It is reputed that the Olympic sacred truce dates back to 884 BCE, when Iphitos (king of of Elis), the lawgiver Lycurgus of Sparta and Cleosthenes (archon of Pisa) followed the advice of the Delphic oracle and signed a pact to put an end to local disputes, which were interrupting worship at Olympia. The terms of this pact were engraved on a bronze disc, which was displayed for centuries in the Temple of Hera at Olympia, and became adopted as part of the Ancient Olympic tradition. Although a truce was ceremonially proclaimed before the start of each Olympic Game, in practice this did not always stop all conflicts. For example, in 424 BCE, the Spartans threatened to invade Olympia; in 365 BCE, the sacred grove was shockingly occupied by Arcadians and Pisatans while the Games were in full swing, and in 312 BCE Macedonians raided Olympia and plundered the treasuries. The situation was therefore not too dissimilar from some of our modern Games, which celebrate peace and embrace the theme of truce but, in reality, do not stop armed conflicts from being fought in various parts of the world.

Interactive presentation

This interactive presentation will give you an illustration of the geographical diversity of the Ancient Olympic athletes. The earliest victors came primarily from mainland Greece and the Greek cities of Sicily and Southern Italy. However, areas such as Asia Minor and Egypt eventually came to dominate the victory lists in later periods. If you would like to explore more interrelations between these and other regions of the Ancient world, have a look at the HESTIA project.

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Figure 3 Graph illustrating the geographical diversity of Ancient Olympic athletes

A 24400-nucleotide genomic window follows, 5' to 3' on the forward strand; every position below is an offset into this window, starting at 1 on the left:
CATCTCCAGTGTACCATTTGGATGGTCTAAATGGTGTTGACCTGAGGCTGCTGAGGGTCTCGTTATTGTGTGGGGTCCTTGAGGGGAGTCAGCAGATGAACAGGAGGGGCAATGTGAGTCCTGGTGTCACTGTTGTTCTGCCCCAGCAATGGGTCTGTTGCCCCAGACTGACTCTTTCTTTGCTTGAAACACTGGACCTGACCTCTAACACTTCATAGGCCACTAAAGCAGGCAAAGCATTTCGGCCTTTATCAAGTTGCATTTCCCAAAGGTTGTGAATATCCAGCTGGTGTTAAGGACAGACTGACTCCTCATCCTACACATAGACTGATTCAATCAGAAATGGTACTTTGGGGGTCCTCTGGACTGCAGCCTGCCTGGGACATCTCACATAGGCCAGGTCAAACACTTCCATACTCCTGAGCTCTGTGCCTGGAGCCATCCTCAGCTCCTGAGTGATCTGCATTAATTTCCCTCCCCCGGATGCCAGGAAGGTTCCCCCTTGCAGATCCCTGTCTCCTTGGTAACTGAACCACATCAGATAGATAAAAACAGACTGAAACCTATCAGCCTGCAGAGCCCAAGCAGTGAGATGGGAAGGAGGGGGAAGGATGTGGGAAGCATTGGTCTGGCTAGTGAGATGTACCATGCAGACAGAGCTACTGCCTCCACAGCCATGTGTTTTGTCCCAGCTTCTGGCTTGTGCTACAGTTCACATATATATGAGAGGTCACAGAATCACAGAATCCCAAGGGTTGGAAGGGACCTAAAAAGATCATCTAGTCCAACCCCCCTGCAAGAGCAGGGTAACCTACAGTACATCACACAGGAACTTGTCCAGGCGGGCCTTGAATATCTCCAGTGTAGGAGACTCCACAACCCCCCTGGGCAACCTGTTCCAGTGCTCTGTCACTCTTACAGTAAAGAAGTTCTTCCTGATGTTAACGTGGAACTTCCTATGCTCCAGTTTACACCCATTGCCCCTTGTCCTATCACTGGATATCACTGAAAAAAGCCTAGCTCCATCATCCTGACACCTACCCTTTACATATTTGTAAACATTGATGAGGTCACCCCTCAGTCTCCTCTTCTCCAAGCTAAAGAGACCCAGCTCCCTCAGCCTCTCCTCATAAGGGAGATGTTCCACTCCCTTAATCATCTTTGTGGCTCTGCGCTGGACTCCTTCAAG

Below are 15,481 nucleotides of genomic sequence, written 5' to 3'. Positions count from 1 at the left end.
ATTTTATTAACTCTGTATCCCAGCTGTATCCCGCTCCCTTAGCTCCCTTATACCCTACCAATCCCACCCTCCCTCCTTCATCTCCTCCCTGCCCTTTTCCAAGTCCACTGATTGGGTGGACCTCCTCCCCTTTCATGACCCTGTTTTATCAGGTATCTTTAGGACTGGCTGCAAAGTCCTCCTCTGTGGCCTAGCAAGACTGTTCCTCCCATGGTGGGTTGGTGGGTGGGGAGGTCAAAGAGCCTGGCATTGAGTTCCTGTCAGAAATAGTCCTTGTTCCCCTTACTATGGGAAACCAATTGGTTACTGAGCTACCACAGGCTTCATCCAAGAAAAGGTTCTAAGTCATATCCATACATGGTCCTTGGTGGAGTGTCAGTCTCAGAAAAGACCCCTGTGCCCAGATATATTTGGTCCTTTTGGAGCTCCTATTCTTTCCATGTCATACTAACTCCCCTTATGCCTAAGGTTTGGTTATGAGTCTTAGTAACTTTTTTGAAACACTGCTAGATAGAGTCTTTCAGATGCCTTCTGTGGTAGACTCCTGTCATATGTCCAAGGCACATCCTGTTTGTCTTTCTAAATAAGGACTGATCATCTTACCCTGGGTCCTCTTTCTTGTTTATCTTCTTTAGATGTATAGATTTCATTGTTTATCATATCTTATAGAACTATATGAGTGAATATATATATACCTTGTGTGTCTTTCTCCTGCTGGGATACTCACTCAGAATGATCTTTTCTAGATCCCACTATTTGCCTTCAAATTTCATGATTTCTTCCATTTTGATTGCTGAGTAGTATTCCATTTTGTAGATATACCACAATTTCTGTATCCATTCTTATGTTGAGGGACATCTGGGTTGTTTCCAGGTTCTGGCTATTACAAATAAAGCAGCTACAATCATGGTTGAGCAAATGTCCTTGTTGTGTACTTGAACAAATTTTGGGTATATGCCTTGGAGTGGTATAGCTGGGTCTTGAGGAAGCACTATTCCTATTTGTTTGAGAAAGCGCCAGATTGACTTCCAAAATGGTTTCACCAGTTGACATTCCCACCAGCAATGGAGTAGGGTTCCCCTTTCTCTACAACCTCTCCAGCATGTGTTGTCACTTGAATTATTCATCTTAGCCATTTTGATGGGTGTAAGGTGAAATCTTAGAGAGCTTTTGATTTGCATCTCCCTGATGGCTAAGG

Figure 3 Graph illustrating the geographical diversity of Ancient Olympic athletes.

In addition to their athletes, Greek communities sent sacred ambassadors (theoroi) as their official representatives to the Ancient Olympics. Theoroi were roughly similar to our modern diplomats. The coming together of theoroi united the Greek community, albeit temporarily. Their mission (i.e. their theoria), was a sort of pilgrimage. Theoria literally means ‘watching’ or ‘spectacle’ (from the same root as English ‘theatre’), a term which expresses their responsibility to watch the festival events on behalf of their community. As well as witnessing the festival, theoroi liaised with local leaders, represented their state in the official procession and sacrifice, and carried out a further sacrifice on behalf of their community. They also looked after the interests of their state’s athletes if any difficulties arose. Theoroi wore special wreaths (as the hero Theseus does in Euripides’s 5th century BCE play Hippolytus, lines 798-810; these showed that they were on sacred business and should not be harmed.

The Ancient Olympics lasted for over a millennium (from the 8th century BCE to the 4th century CE). This is, by most measures, a staggering amount of time for any festival to persist. During this period, the Games evolved from unofficial athletic rituals in the Dark Ages to a well-established quadrennial festival in the Classical period, developing later into a Romanised spectacle that would eventually degenerate into gladiatorial contests. The Olympics were constantly readapted to each period, with different durations, events and regulations. This course will focus principally on the Ancient Olympics at their zenith, around the 5th century BCE. However, as you make your way through the material in the following pages, try to bear in mind the duration of the Ancient Olympics and consider the ways in which the Games changed through time.

Interactive presentation

This interactive presentation shows how the Ancient Olympic Games evolved over time.